In a rare instance of agreement between immigration-rights activists and the Trump administration, immigration advocates welcomed scrutiny from the federal government in the G Farms case. Bruce Goldstein, president of the group Farmworker Justice, said he was pleased with “an aggressive stand in court against the abuses.”

Workers at the farm’s processing facilities, contracted through the H2A program, packed watermelons into crates for distribution to supermarkets locally and across the West.

But he said he fears that efforts to revamp the program—either through Mr. Goodlatte’s measure, or through a series of bills already introduced in the Republican-controlled Congress—could weaken worker protections under the program if signed by Mr. Trump.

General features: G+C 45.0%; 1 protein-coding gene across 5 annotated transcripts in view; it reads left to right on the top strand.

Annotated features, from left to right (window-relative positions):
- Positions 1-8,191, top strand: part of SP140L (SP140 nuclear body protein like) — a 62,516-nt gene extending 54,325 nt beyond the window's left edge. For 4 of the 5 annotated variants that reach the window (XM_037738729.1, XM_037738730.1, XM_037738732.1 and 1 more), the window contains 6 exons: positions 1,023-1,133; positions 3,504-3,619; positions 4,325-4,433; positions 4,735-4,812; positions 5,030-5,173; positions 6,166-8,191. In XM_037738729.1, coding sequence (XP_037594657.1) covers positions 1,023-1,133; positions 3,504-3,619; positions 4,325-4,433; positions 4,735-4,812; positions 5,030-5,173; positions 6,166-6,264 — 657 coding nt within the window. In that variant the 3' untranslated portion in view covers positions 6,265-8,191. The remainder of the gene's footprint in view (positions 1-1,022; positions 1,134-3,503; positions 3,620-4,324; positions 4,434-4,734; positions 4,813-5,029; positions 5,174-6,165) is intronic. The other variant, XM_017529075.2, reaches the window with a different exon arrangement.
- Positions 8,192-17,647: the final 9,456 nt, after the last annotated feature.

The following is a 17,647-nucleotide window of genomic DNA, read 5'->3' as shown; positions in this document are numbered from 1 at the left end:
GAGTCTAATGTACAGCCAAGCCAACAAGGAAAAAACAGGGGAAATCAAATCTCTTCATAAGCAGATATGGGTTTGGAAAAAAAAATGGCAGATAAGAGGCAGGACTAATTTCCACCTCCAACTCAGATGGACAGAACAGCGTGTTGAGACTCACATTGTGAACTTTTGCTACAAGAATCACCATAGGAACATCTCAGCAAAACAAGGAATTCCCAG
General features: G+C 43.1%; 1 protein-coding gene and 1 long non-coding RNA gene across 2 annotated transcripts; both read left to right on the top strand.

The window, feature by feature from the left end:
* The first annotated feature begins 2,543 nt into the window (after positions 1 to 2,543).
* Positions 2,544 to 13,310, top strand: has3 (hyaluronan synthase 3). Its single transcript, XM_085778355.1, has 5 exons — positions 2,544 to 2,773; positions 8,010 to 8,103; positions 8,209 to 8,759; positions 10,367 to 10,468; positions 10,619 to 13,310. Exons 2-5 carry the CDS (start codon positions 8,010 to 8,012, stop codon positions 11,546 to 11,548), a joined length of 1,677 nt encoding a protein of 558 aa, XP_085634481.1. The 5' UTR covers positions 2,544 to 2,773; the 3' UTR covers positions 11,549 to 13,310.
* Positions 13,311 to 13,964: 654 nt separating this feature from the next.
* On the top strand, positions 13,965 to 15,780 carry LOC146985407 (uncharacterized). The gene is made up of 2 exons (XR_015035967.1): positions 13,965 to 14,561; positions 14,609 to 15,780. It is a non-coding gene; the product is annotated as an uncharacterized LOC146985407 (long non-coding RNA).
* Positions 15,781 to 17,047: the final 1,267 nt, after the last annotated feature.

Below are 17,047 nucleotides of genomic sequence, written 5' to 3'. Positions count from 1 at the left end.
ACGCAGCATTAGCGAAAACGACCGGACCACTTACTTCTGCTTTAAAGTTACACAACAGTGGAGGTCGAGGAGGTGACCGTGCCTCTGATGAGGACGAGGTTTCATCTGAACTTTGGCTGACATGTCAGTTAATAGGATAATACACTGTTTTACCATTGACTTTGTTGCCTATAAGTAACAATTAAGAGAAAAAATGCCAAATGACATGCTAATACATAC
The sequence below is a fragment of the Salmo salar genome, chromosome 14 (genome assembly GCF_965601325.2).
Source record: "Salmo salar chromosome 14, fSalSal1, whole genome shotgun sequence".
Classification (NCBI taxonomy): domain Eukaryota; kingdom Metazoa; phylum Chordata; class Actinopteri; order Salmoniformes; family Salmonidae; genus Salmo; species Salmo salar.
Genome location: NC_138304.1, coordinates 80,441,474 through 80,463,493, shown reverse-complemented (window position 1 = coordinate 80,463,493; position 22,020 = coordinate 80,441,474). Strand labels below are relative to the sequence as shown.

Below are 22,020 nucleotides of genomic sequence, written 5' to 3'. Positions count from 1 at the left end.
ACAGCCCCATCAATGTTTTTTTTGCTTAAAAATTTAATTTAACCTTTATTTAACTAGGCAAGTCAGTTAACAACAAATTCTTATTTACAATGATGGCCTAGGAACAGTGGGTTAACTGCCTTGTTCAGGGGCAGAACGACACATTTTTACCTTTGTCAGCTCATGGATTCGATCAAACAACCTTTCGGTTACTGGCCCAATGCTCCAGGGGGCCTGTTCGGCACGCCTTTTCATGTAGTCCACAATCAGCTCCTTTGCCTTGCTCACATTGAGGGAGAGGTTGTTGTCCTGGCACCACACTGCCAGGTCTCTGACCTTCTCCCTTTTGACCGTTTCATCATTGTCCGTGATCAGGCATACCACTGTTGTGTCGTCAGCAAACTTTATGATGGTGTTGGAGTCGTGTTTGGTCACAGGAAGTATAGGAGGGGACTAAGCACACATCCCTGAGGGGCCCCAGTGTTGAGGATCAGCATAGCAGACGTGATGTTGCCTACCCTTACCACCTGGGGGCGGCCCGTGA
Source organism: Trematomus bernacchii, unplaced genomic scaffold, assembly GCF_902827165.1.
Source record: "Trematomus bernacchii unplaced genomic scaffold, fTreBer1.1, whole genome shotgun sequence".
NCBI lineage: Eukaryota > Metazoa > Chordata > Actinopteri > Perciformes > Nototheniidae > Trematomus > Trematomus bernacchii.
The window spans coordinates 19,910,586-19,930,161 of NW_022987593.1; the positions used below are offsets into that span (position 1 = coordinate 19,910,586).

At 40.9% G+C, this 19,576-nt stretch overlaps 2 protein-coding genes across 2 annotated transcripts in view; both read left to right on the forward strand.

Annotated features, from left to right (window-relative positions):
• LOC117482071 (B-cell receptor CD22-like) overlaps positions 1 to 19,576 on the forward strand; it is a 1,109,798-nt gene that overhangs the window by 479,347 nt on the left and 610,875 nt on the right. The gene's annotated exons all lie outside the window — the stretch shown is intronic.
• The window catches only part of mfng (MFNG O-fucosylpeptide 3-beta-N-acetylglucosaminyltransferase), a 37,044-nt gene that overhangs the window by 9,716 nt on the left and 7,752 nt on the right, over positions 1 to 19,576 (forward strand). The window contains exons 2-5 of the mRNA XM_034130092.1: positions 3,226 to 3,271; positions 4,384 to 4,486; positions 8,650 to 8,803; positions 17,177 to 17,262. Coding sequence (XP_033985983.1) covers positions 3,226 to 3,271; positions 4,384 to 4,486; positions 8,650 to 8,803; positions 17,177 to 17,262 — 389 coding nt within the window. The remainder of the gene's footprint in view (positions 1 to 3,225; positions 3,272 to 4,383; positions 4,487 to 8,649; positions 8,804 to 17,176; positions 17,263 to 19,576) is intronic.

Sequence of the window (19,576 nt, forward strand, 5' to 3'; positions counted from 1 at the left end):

Secretary of Agriculture Sonny Perdue recently hired a former American Farm Bureau Federation lobbyist that critics on both the left and the right expect will lead the push for an H2A expansion.

One bill introduced in the U.S. House of Representatives would move oversight of the program from the Labor Department to the Agriculture Department, which is considered more favorable to industry.

Critics fear another bill in the U.S. Senate—which would create a pilot program for states to have their own guest-worker program—could remove federal oversight of the program.

Another bill proposed by Rep. Rick Allen (R., Ga.) would limit the ability of legal aid attorneys to represent agricultural guest workers. That bill would also move administration of the program to the Agriculture Department, change the methodology for how wage rates are calculated and eliminate the obligation to provide housing as long as a state’s governor certified that farmworker housing was available.